Opinion
Education Opinion

10 Platform Axioms

By Tom Vander Ark — January 08, 2014 2 min read

These may be short of axioms, but if you’re building (or buying) a learning platform, these are 10 pretty good planning assumptions.

1. Multiple materials.
Most districts/networks will mix and match free and premium content- in modules and units rather than courses- and use multiple delivery strategies (e.g.,
flipped, blended, online).

2. Integrated assessment.
Increasingly assessment is embedded in learning experiences rather than a disconnected culminating task. Platforms (or associated super gradebook) should
collect and integrate achievement data from games, adaptive learning systems, and projects.

Next-Gen Platforms, Reporting & Data Visualization

3. Personalization.
In Twitter lingo, personalization is trending. Teachers will want to know how your platform helps customize learning for groups and individual students.

4. Joy & rigor.
HIgher achievement and completion rates will take learning experiences that produce engagement and persistence- leveraging interests and
encouraging hard work. Deeper learning requires good questions, a culture
of revision (and functionality that supports it), public presentations, and a good portfolio.

5. Simplify
. The complexity of multiple content providers, academic systems, and delivery strategies is an emerging pain point. Teachers want tools that reduce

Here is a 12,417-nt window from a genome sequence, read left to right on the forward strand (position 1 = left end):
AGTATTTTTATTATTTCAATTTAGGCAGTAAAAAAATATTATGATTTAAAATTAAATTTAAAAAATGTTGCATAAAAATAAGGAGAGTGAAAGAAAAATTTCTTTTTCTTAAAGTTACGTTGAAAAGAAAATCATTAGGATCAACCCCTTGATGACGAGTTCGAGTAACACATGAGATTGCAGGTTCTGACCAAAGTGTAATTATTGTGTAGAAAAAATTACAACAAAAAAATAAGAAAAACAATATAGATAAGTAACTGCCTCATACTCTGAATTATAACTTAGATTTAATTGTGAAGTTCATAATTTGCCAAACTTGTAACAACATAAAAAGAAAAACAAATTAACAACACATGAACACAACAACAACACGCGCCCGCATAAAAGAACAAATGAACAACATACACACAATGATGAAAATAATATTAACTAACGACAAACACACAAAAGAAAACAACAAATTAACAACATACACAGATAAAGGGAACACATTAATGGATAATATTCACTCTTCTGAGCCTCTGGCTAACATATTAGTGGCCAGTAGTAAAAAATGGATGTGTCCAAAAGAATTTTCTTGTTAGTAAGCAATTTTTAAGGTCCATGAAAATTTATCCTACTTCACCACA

complexity. Next-gen platforms need single sign-on, simple grouping strategies, and scheduling supports.

6. Flat is free.
Flat sequential content is increasingly free; smart content is sticky and earns a premium- it’s engaging, has embedded assessments, and contributes to a
learner profile.

7. Freemium.
Don’t rely on the district slog- drive adoption with free apps that meet teacher needs. Balance easy engagement with enterprise functionality. Freemium
will fly in ‘14.

8. Cohorts & competency.
As schools slowly adopt competency-based practices and policies, learning platforms will need to support competency-based progressions. Schools and
districts will often have mixture of cohort-based programs and competency-based progressions--platforms will need to support both.

9. Design thinking.
Most administrators could use help figuring out how to blend the core and add online options (electives, languages, advanced courses) and how to introduce extended reach strategies--that suggests platform functionality as well as implementation support strategies.

10. Borrow.
Schools should join/create platform centric networks, but only the talented, funded, and brave should attempt to build a platform (see Networks, Platforms, & Procurement). The old build or buy equality is
being transformed by all the open APIs out there--platform developers can borrow open modules out there from Learning Registry, EdFi, inBloom, and ActivateInstruction.

For a recap of the 10 elements of next-gen platforms see:

Engagement & Employability Driving Next-Gen Platforms

. For more on innovative platform development, see:

The opinions expressed in Vander Ark on Innovation are strictly those of the author(s) and do not reflect the opinions or endorsement of Editorial Projects in Education, or any of its publications.